Campaigners plan sit-in over national education curriculum in Hong Kong
Campaigners to protest at government headquarters over refusal by committee to discuss scrapping of controversial curriculum
Anti-national education campaigners plan to stage a sit-in at government headquarters in response to a refusal by officials to even consider scrapping the controversial curriculum.
The protest would be on September 1, two days before the start of the new school term, said the Civil Alliance Against National Education, which comprises various groups that oppose a decision to force all public school pupils to take lessons in Chinese patriotism.
It follows anger over Wednesday's first meeting of an advisory body that was set up by the government after 90,000 parents, pupils and teachers took to the streets to call a halt to plans to "brainwash" schoolchildren.
No mention of withdrawing the curriculum was made by the new Committee on the Implementation of Moral and National Education, which concentrated instead on the difficulties of introducing the lessons and how to screen teaching materials.
Alliance spokesman Shum Wai-nam said yesterday: "We don't think the government has responded to the voices of the public by just setting up a committee."
He spoke as dozens of pupils and alliance members demonstrated at the government headquarters in Admiralty, in an initial response to the committee's stance. They displayed a long black banner bearing some of the 100,000 signatures collected in a petition against the curriculum over the past few weeks.
One of the protesters, Oscar Lai, from the student activist group Scholarism, said they planned to visit schools to sound out teachers and principals.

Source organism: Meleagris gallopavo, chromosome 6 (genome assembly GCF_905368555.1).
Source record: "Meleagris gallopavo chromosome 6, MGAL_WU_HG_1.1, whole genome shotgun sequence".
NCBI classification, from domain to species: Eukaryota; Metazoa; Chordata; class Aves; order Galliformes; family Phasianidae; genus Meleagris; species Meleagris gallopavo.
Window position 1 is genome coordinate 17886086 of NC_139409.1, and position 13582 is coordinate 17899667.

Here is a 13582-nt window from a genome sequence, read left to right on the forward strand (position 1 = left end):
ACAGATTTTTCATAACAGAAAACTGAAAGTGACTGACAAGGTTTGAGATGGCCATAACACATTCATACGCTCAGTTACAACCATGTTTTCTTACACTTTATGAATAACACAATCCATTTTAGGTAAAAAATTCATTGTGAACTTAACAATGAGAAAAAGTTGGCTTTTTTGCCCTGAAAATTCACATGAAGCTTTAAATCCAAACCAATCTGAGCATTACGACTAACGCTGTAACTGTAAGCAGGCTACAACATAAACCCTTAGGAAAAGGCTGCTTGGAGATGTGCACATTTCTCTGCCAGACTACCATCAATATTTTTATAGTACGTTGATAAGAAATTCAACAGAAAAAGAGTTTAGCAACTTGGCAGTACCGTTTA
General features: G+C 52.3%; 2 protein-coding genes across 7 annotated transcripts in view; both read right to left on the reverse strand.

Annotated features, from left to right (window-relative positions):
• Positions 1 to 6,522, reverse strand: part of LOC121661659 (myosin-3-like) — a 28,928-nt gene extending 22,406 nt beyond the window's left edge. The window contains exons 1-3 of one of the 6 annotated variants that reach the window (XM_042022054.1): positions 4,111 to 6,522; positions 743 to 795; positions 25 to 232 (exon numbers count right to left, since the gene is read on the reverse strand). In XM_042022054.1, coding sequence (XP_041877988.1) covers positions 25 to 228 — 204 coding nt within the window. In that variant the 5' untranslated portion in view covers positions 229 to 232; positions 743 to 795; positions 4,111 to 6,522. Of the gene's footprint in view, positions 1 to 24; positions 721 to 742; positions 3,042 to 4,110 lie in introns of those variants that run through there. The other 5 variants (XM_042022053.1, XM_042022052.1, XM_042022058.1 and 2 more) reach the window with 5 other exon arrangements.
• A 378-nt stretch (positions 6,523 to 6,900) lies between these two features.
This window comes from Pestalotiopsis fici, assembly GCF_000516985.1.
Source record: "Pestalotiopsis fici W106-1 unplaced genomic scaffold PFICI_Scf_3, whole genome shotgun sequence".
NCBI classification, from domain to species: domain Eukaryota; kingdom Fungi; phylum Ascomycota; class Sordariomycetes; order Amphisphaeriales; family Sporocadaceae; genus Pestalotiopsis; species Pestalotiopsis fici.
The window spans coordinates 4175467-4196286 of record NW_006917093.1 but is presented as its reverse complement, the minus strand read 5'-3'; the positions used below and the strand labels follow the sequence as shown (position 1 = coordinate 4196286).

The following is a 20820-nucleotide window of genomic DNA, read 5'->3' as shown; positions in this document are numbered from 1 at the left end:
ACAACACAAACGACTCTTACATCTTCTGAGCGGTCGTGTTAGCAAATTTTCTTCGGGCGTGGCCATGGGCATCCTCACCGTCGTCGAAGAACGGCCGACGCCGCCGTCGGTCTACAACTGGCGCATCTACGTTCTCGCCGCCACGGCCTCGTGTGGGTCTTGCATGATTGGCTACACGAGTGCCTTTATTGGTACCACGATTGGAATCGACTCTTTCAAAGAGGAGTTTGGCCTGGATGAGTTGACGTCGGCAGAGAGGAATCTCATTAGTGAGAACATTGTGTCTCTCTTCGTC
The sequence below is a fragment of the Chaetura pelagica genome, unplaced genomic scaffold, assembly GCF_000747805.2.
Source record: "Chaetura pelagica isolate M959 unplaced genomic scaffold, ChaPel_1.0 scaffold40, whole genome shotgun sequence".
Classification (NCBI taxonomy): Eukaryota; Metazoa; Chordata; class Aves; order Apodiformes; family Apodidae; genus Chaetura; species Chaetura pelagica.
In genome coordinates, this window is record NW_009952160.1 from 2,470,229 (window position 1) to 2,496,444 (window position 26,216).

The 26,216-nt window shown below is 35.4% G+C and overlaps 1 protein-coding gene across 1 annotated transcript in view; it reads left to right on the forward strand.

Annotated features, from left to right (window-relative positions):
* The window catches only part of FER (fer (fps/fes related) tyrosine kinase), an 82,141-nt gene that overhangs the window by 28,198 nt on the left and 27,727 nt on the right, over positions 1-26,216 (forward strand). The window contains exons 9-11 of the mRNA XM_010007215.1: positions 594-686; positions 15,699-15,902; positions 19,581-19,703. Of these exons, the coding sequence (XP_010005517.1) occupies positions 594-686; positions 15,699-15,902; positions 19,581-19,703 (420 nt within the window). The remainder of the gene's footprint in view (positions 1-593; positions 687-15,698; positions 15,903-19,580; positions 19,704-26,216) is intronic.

Government primary schools are expected to start introducing the curriculum next month although it will not become compulsory until 2015, and, in the case of secondary schools, 2016.
Anna Wu Hung-yuk, the head of the new committee, reiterated yesterday in a radio programme that under the "three-year preparation period", all schools have a choice to decide whether to start national education. Its compulsory introduction was not mentioned.
Twelve-year-old Scholarism campaigner Lau Chun-long said the issue was causing tension at home. "My mum would like me to stay at home. But my dad thinks I should do what I want to do. I am not afraid anyway [of being scolded]."
The Primary Six Sha Tin pupil is about to enter secondary school but is considering boycotting classes in protest at the national education plans.
"I see there are a lot of problems, such as failing to touch on the dark side. I would like to learn about China through a history class instead," he said.
"I love my motherland but not in this way. I think boycotting a class is not bad - it's a peaceful way to demonstrate."